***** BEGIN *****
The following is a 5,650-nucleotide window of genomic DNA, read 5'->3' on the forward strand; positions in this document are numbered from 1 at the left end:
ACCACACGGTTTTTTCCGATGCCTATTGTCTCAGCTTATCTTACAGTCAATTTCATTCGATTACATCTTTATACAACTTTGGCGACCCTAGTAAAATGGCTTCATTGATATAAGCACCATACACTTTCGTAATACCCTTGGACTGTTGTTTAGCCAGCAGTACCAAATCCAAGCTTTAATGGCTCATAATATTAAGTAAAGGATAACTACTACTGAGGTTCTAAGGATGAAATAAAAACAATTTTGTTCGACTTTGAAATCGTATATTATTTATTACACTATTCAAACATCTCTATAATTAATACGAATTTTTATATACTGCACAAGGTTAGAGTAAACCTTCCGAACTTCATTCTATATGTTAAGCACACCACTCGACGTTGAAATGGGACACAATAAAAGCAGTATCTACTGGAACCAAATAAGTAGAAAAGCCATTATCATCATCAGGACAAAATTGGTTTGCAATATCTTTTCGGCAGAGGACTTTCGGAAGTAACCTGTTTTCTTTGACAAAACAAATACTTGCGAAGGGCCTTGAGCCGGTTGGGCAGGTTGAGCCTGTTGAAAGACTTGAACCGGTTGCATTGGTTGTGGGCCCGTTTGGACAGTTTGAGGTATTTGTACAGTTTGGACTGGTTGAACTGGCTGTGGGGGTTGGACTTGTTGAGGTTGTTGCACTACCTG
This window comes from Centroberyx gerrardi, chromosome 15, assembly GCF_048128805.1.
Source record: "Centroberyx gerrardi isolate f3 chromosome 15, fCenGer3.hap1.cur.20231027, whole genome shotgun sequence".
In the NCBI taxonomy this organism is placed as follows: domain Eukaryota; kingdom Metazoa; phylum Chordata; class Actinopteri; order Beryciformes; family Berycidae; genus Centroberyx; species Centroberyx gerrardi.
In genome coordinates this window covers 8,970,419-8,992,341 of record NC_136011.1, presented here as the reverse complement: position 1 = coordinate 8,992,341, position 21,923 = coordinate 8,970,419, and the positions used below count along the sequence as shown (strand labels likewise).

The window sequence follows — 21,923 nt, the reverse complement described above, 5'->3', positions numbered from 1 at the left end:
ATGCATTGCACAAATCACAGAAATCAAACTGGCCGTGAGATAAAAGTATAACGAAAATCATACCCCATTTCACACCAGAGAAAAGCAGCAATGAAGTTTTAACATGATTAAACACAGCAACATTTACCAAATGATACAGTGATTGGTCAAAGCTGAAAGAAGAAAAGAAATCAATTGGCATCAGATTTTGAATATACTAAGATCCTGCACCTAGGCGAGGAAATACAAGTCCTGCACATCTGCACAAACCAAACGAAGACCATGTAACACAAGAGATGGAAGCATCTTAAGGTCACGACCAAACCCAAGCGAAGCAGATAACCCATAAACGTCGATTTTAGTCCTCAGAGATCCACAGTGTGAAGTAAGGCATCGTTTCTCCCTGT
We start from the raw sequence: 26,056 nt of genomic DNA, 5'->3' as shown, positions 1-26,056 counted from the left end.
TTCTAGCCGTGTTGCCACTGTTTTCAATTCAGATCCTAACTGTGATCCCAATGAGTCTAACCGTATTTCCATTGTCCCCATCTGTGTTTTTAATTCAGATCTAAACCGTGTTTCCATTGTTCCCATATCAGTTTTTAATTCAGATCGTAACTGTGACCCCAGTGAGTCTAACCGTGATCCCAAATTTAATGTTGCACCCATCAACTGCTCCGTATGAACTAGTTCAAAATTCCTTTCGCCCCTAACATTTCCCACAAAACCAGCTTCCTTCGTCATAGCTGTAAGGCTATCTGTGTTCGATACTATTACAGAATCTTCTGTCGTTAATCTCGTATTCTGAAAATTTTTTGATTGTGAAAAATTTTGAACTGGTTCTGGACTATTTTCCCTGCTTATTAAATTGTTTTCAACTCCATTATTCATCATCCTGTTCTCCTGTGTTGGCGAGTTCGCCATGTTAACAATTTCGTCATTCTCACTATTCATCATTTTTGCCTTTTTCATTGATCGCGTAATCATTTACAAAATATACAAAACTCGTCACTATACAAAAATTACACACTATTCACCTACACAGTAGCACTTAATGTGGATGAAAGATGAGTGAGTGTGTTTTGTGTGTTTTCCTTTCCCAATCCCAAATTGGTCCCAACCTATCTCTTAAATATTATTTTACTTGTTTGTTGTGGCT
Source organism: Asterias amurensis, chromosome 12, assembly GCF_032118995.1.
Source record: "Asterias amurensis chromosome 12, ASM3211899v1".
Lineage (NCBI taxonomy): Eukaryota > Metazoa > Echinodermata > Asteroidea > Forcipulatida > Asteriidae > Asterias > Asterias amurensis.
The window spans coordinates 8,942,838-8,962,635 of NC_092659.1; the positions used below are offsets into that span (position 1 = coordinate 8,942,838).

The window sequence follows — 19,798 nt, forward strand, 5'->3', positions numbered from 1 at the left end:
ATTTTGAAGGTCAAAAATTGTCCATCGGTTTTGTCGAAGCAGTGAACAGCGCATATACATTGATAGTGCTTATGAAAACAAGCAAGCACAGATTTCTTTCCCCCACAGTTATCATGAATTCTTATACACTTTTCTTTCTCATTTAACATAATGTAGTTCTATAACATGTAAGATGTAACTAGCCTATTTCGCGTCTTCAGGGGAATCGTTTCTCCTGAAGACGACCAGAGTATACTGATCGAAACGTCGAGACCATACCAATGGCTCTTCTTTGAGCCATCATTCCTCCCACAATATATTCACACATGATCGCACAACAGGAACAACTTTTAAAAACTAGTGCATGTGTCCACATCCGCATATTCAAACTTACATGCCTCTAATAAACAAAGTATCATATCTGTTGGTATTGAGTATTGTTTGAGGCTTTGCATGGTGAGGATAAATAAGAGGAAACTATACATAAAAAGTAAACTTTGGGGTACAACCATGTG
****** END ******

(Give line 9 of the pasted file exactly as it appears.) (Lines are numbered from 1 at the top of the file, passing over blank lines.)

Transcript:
We start from the raw sequence: 26,056 nt of genomic DNA, 5'->3' as shown, positions 1-26,056 counted from the left end.